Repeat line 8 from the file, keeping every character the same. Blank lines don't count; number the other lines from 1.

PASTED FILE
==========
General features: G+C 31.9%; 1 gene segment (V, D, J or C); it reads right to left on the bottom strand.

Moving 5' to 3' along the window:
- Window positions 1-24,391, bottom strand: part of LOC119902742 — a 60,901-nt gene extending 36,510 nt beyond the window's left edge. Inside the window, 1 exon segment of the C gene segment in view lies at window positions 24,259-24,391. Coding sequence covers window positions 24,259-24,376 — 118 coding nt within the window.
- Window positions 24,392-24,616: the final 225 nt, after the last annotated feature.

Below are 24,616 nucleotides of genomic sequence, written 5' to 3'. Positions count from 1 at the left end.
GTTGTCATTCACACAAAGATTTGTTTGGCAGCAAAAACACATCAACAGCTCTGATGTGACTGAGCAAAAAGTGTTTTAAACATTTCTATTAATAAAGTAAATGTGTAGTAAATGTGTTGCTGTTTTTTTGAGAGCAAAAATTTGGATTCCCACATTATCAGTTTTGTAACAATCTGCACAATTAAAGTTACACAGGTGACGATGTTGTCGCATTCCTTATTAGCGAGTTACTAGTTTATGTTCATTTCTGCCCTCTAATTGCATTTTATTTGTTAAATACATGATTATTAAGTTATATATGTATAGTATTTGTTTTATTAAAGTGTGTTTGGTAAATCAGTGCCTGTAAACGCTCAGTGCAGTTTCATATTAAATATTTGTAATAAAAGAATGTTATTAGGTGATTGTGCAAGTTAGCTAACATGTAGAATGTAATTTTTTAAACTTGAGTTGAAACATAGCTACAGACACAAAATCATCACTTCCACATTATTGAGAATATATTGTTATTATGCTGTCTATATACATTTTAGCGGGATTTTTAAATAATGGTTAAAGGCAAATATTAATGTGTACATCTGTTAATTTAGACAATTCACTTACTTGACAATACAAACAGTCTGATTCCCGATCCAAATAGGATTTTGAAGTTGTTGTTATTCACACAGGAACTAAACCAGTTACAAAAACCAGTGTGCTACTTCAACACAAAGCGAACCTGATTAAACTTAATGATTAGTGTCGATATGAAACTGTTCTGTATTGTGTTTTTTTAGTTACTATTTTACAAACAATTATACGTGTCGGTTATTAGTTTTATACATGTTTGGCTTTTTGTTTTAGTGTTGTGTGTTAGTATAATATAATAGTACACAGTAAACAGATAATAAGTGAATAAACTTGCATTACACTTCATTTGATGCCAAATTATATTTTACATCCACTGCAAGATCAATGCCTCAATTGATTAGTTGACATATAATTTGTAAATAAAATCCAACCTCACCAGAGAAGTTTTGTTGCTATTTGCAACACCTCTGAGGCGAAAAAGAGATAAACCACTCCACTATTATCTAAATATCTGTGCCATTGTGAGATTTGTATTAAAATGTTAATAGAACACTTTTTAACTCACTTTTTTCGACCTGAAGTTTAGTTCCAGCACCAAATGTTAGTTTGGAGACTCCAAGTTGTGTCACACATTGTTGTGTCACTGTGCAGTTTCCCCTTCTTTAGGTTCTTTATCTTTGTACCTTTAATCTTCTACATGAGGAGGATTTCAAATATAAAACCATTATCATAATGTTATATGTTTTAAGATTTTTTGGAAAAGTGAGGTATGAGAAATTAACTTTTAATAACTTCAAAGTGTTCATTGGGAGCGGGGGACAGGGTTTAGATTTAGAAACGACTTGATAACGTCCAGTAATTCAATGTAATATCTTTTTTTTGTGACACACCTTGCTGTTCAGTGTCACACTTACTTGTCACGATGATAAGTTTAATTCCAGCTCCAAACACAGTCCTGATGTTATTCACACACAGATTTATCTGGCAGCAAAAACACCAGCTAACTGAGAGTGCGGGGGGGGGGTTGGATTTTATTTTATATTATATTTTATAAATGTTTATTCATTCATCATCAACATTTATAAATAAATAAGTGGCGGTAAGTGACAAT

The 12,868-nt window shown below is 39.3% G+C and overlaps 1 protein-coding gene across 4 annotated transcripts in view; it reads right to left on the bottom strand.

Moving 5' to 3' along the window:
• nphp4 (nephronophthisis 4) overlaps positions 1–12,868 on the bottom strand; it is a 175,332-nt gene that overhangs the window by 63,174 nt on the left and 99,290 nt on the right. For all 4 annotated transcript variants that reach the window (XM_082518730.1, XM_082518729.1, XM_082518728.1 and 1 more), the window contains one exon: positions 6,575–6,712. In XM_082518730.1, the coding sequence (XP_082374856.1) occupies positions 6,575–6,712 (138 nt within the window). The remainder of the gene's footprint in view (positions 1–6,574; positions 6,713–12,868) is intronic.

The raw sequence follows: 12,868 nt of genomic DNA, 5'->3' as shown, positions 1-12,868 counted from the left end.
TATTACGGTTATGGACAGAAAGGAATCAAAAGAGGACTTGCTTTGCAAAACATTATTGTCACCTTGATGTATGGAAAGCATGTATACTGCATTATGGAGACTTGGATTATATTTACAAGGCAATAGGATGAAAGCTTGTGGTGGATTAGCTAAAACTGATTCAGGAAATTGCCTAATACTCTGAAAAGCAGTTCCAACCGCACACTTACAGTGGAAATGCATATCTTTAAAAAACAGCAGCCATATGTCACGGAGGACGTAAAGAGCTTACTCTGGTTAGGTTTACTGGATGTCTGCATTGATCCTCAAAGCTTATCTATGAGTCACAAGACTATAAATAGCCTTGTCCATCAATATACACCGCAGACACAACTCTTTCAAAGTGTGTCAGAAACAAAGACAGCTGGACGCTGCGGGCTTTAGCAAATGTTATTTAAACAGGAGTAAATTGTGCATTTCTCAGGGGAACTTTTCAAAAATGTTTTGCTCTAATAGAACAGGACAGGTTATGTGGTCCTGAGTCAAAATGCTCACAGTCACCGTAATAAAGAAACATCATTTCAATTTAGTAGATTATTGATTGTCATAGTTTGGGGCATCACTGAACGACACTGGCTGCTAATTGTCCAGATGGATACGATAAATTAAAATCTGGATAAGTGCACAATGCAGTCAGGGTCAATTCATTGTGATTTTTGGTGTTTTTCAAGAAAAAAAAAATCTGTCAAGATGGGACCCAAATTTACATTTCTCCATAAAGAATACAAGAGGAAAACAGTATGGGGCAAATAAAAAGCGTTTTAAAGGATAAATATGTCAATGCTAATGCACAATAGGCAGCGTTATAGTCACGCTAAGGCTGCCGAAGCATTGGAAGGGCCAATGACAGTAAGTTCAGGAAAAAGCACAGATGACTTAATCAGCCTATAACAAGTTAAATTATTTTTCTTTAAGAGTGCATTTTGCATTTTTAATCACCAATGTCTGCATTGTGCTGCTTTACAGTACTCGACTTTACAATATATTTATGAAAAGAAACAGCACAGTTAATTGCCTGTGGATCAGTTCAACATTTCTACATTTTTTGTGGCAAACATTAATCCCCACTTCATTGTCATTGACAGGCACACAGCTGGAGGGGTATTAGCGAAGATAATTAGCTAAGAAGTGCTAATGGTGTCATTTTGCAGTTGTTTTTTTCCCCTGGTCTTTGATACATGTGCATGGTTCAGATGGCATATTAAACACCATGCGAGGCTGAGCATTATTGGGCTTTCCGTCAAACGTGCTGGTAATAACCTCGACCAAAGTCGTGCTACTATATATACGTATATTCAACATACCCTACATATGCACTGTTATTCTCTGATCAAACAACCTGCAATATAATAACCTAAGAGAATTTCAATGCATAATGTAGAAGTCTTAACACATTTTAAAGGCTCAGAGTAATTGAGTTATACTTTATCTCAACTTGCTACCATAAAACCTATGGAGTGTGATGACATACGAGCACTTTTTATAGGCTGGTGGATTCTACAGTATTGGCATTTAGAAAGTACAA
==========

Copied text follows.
Moving 5' to 3' along the window: